Brain bucket. Steel pot. Bump cap. Whatever one dubs it, a helmet helps protect the brain and head from injury when cycling, climbing, horse riding, skiing, skate boarding, working construction and serving in combat.
Just looking at brain injuries statistics from bicycling is sobering.
According to the Consumer Product Safety Commission, a majority of the 80,000 cycling-related head injuries treated in emergency rooms each year are brain injuries. Head injuries accounted for 62.6% of bicycle fatalities, helmets.org reports.
Walla Walla Police Department Administrative Sgt. Gunner Fulmer reports the Washington Association of Sheriffs and Police Chiefs awarded Walla Walla a $500 grant for bicycle helmets for kids.
“There are some bicycle rodeos in the works for kids this spring where bicycle helmets will be given out,” Fulmer said in a release. More details will be forthcoming about the events, he said.
Steve Strachan, with the WASPC, said 13 communities in the state will receive grants for local law enforcement to provide free bike and skateboard helmets. The funds are part of a program approved by the Washington Legislature in 2021.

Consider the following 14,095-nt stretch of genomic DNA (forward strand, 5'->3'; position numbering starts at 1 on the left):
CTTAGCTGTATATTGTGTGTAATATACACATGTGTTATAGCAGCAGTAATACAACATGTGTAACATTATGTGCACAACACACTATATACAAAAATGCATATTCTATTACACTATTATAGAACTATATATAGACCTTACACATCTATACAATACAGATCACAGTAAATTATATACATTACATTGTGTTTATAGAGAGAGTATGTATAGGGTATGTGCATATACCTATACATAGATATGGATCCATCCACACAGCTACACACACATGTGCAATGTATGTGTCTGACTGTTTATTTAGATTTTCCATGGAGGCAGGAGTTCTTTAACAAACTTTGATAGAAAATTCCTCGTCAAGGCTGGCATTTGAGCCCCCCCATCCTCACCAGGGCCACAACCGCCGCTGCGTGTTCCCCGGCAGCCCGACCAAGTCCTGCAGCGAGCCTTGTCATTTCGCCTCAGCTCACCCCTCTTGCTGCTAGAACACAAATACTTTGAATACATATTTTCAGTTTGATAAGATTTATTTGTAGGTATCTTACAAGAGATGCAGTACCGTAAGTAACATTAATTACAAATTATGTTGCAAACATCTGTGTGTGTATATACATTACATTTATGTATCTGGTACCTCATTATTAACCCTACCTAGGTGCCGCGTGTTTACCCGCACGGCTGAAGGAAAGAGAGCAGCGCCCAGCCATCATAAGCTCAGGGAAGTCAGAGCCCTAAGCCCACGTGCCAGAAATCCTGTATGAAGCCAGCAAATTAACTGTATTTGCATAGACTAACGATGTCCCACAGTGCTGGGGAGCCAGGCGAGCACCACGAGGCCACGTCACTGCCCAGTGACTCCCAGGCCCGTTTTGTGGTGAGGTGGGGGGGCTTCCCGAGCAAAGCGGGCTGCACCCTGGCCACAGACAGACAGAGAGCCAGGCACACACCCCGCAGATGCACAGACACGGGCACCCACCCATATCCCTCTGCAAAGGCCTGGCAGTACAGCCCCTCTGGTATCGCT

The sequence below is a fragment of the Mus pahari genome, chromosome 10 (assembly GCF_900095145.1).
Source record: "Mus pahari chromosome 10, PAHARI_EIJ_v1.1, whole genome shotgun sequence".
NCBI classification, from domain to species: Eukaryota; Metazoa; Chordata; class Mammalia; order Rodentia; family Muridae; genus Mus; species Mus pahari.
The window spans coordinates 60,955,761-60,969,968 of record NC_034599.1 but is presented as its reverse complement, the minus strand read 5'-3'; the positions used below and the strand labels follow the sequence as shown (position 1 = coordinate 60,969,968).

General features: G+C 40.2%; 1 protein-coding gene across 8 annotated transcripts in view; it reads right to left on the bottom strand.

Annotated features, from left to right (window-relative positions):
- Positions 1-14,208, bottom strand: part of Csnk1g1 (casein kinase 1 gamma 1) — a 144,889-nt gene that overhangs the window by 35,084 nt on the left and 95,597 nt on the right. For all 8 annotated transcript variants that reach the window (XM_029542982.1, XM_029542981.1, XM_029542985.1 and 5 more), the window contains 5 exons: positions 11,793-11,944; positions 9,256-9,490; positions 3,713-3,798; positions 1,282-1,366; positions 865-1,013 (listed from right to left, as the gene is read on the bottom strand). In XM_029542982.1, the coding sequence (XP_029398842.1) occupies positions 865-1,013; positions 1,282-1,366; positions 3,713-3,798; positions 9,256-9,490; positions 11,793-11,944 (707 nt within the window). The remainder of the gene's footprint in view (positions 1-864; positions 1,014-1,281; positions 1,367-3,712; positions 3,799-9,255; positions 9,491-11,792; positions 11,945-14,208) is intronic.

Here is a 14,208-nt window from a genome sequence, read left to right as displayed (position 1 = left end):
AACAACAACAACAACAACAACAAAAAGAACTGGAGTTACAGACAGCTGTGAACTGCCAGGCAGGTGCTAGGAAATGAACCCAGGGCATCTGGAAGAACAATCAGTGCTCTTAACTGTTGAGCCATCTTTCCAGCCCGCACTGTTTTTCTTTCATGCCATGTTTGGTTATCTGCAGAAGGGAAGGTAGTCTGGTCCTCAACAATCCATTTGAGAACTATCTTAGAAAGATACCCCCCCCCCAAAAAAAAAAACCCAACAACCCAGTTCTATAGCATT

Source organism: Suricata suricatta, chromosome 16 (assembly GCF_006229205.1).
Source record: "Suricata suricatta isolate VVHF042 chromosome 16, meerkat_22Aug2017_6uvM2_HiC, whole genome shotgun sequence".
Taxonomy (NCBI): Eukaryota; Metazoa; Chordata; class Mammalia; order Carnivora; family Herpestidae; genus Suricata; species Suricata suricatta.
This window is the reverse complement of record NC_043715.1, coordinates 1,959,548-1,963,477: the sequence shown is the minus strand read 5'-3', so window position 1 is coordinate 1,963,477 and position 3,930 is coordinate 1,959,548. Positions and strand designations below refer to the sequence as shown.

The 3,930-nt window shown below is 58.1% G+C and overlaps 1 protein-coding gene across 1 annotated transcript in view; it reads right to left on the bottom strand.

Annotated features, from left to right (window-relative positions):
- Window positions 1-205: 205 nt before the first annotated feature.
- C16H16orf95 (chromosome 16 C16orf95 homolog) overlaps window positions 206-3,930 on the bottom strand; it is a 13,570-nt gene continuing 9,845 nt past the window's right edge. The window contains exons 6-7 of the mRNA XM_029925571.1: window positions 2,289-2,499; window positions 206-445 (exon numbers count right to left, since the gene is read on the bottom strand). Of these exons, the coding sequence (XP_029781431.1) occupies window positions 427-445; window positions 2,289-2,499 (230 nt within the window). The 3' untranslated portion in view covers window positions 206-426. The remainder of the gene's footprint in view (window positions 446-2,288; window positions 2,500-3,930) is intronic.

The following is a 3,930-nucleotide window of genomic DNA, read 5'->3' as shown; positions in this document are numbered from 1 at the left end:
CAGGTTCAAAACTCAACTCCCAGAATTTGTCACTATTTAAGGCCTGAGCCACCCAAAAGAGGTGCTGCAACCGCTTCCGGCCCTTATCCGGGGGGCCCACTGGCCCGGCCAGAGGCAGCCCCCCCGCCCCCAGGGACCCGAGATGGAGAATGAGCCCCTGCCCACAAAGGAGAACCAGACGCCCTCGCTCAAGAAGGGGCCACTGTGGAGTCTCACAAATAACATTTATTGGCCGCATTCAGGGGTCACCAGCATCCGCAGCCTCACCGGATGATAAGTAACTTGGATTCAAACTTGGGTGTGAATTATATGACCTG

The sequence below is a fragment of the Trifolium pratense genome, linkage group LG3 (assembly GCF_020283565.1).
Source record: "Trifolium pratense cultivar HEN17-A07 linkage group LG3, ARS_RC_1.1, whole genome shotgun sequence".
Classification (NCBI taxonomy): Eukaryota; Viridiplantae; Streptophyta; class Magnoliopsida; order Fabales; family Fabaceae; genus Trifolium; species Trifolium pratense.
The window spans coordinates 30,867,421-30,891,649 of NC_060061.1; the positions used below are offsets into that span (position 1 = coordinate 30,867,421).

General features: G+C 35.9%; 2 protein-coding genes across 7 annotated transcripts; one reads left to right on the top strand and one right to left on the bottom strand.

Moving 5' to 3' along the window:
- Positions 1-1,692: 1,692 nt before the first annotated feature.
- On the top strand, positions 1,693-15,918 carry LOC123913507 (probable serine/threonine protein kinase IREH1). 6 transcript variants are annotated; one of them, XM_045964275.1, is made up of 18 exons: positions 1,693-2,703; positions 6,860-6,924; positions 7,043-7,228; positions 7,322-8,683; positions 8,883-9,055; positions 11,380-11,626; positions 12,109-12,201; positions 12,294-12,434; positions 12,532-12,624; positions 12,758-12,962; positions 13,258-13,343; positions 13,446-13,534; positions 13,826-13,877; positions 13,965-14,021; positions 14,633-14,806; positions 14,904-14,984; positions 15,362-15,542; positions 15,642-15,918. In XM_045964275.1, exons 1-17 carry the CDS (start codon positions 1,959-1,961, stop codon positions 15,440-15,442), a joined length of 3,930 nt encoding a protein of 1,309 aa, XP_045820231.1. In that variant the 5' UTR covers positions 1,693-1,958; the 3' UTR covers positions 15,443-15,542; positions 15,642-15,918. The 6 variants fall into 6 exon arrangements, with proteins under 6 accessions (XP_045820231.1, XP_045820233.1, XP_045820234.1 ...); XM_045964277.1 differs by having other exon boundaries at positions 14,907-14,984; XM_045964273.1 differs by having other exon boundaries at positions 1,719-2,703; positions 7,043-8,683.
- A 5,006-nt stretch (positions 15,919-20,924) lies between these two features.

“The funds will help local law enforcement agencies with helmet distribution programs in order to reduce traumatic brain injuries throughout the state,” Strachan said in a release.
“The funds are to provide helmets to persons contacted by an official of a local law enforcement agency for not wearing a helmet while riding a skateboard or bicycle.”
Interest in the grants exceeded the $10,000 legislative allocation, which indicates the need for the program, Strachan said.
“Traumatic brain injuries are oftentimes the tragic aftermath of not wearing a helmet,” said Rep. Dan Griffey, (R-Allyn) in the release. Griffey secured state funding for the program.
“A parent reached out to me after his own son suffered a debilitating brain injury during a skateboarding event. This program is a serious attempt to encourage everyone to wear helmets starting with our youth.
“It is also a great opportunity for our first responders to interact with kiddos in our communities and build positive relationships that can last a lifetime.”
Annie Charnley Eveland is a retired newspaper editor and journalist. A freelance writer, she produces the weekly Etcetera column Sundays in the Union-Bulletin. Send news with contact name and daytime phone number to firstname.lastname@example.org.